Fifth in a series about writing workshops. The first article was about general workshop guidelines, the second about short fiction, the third about poetry and the fourth on scripts.
Finally, we’ve reached the pinnacle of writing workshop guides: a guide to workshopping long fiction, which means a novella or a novel. Many writers want to focus on these forms, and for good reason: novellas and novels are highly likely to be profitable for the writer, much more so than poetry and even short stories.
For the purposes of this article, we will discuss novellas and novels separately, as they are very distinct and are workshopped differently. We’ll discuss the difference between the forms and the different ways to bring them in or workshop them.
Part 1: What to Bring (and How to Bring It)
When bringing long fiction, make sure you have it in the most basic manuscript format. This means 8.5″ by 11″ paper – most often single-sided, but double-sided is okay too – in 12pt. and double-spaced font. Typically, you should use Times, Times New Roman, or Courier/Courier New, since those fonts are easiest to read in long format.
If you want to bring in a novella, keep in mind that novella format is somewhat different from that of a novel. It is more similar in format to that of a short story: typically, novellas have higher word counts – over 7,000 or over 10,000 words – but are not as lengthy as a novel, which is typically over 40,000 or over 60,000 words depending on the type of novel.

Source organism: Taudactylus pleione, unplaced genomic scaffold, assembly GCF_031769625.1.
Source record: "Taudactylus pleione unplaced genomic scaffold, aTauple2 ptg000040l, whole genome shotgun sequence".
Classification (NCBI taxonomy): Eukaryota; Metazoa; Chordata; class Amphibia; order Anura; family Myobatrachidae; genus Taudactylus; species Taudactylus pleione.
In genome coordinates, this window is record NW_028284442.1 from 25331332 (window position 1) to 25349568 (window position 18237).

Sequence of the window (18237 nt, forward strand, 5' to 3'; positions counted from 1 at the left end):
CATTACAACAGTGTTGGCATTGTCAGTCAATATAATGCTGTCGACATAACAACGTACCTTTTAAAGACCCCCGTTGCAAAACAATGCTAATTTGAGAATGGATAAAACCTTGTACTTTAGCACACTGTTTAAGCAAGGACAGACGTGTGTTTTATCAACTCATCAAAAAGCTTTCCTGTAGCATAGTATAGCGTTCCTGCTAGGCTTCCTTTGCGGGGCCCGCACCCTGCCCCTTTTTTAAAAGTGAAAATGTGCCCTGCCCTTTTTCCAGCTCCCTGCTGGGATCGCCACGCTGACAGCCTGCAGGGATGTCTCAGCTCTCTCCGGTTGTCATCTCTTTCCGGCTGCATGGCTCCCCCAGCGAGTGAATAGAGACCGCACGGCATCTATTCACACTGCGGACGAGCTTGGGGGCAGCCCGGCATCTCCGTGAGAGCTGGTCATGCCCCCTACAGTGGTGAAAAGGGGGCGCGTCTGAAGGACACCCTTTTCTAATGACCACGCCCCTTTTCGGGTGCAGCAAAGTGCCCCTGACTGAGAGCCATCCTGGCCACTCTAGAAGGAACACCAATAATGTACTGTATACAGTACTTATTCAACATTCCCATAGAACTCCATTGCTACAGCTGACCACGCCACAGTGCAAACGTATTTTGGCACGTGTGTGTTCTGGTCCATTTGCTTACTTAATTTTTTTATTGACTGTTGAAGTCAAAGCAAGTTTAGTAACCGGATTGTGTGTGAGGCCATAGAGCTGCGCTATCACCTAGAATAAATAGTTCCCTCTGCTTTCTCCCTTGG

You can also think of a novella as an extended short story: while there are typically section breaks, there are no “chapters,” and each section should transition fairly smoothly into the next without the harsh break a chapter would provide. In that way, it is more similar to a short story, which transitions between section breaks in a very similar way.
When you bring in a novel, you are bringing in a piece of writing intended to be over 40,000 or over 60,000 words as a single completed piece with one plot running throughout it. Novels are the most common and easily recognizable form of writing, since most well-known authors are primarily novelists.
The best way to give out your novella for a workshop is to give them the novella beforehand, as it might take a longer period for them to read it. If you are bringing in an entire novel, you DEFINITELY need to give it out beforehand; bringing in more than one chapter – or if the chapter is longer than about 10 pages in manuscript format – may also require handing out the story beforehand.
Long format can be a real tree-killer, so if you’re giving it out beforehand, try e-mailing a PDF to all of your workshop friends so they can either print it out on their own time or use their eReader or computer to get at it. If the critiquers also bring their laptops to the workshop, you can even completely avoid printing out any copy other than your own.
And don’t forget to give them the copies as soon as possible! They’ll need at least a week to get through it.
Part 2: How to Read It and How to Critique It
When a friend from workshop e-mails you a novella or novel, it’s time to hunker down with a pot of coffee or a cup of tea and get reading! In either case, your biggest hurdle will be finishing the thing. From there, it’s all downhill coasting.
Of course, that doesn’t mean there are no guidelines to reading and critiquing. Don’t forget to look for a few specific things in each of the two.
Novellas are generally thought of as “short novels,” and the Science Fiction and Fantasy Writers of America consider a novella to be between 17,500 words and 40,000 words. Others count anything from 10,000 words to about 60,000 words, depending on who you ask. Two well-known novella examples: Steinbeck’s Of Mice and Men and Orwell’s Animal Farm.